Predicting the distribution of the invasive species Hyptis suaveolens in Nigeria

Authors

  • Oyinade Aderoju David Department of Plant Science and Biotechnology, Faculty of Science, Federal University Oye-Ekiti, Oye-Ekiti, Nigeria
  • Gbenga Festus Akomolafe Department of Botany, Federal University of Lafia, Nasarawa State, Nigeria
  • Kenneth Chidinma Onwusiri National Environmental Standards and Regulations Enforcement Agency (NESREA), Akwa-Ibom State Field office, Uyo, Nigeria
  • Gift Oluwatodimu Fabolude Department of Environmental Management and Toxicology, University of Benin, Benin, Nigeria

DOI:

https://doi.org/10.14712/23361964.2020.11

Keywords:

climatic factors, Hyptis suaveolens, MaxEnt model, Nigeria, invasion

Abstract

Hyptis suaveolens is an exotic plant that has become established in Nigeria because it is grows vigorously and produces allelochemicals that adversely affect the growth of adjacent plants. In this study, we predict the distribution of Hyptis suaveolens in Nigeria using a Maximum Entropy modelling approach. Pearson correlations were used to select five bioclimatic variables to which type of soil and altitude were added to give a total of seven environmental variables that were then included in the MaxEnt model. This model predicts that Hyptis suaveolens can colonize 25%, 45% and 25% of the total land area in FCT, Nasarawa and the River States in Nigeria. In addition, Hyptis suaveolens in Nigeria grows mainly in sandy clay and sandy loam soils. Bioclimatic conditions most suitable for this species include temperatures between 26– 30 °C, 9–10 hour photoperiod, low altitudes of around 200–800 m and rainfall within the range of 200–800mm. The MaxEnt model indicates that Hyptis suaveolens is currently a threat to the survival of native species of plants in the North Central part of Nigeria. The MaxEnt model further reveals that because of its high adaptability and tolerance of changes in abiotic factors, Hyptis suaveolens is likely to invade a new environment, the humid forest zone in Nigeria. As this species can become very abundant, we recommend that its spread is monitored and controlled, particularly in areas of high suitability.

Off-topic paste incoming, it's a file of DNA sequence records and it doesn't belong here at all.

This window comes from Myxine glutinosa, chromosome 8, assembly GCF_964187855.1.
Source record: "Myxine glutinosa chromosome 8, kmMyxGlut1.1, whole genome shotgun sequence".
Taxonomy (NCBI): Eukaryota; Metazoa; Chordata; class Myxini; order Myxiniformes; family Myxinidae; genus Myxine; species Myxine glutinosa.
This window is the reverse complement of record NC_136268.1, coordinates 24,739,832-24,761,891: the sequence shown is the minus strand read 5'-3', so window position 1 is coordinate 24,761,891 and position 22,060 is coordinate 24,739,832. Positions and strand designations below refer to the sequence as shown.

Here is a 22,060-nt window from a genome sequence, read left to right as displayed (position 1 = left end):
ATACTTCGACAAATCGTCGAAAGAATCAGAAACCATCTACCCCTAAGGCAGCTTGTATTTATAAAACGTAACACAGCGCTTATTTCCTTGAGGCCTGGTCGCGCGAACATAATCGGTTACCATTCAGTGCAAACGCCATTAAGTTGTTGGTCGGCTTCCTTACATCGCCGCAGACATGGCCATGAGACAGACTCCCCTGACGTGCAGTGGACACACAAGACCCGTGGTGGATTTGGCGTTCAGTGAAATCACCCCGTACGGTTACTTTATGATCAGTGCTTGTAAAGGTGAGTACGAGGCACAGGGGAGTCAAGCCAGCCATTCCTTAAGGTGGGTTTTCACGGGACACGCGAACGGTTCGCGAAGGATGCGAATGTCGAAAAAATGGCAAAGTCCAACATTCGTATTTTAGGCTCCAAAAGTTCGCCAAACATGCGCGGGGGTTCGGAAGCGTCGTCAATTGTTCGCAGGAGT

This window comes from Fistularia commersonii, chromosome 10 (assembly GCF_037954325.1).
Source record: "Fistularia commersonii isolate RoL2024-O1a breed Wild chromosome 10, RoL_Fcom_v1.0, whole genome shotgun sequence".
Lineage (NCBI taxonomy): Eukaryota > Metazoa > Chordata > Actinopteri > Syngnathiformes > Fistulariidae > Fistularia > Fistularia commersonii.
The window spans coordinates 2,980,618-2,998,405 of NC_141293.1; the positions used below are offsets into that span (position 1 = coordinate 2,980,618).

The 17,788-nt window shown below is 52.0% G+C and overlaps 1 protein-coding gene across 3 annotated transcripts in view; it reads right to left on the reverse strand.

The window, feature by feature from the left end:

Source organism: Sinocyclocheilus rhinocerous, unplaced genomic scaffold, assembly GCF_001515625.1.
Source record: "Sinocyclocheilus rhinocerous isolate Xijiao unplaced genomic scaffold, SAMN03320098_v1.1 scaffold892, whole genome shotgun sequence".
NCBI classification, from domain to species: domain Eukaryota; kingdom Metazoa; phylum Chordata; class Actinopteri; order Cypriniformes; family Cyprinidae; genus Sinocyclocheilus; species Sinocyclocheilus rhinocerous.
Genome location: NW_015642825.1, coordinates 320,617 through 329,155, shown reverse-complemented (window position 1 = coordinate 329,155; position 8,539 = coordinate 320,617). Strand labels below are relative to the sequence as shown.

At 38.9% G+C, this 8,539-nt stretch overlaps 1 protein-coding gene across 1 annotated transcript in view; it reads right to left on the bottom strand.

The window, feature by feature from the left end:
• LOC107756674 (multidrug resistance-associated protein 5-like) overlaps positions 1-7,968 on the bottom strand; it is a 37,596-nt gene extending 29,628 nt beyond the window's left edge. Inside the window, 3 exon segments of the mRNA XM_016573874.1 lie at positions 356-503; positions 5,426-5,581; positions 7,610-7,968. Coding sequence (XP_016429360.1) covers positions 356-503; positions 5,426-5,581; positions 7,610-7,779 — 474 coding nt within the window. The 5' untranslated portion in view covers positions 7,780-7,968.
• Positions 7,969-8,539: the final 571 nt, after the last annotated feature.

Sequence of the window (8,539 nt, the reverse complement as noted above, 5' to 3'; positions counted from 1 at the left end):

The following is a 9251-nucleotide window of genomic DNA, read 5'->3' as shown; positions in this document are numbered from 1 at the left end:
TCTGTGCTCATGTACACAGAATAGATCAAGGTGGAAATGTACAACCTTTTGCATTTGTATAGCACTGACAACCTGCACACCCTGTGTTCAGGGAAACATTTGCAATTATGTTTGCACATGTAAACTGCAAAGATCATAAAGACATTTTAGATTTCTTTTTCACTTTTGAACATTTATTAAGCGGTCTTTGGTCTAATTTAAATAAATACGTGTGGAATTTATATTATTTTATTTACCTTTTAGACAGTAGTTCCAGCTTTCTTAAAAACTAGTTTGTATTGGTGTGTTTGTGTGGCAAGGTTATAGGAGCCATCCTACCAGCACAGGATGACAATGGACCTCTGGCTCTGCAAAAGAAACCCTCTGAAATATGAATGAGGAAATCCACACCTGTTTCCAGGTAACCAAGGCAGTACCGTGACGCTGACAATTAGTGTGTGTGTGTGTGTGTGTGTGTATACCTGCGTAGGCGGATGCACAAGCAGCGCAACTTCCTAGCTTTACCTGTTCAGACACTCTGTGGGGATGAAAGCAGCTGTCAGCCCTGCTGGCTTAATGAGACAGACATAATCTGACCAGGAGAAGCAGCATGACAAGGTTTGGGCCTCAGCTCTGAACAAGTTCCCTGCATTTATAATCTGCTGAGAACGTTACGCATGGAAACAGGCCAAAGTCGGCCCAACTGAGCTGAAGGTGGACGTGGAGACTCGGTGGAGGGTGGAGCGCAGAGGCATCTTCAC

Published

2020-12-09

Issue

Section

Articles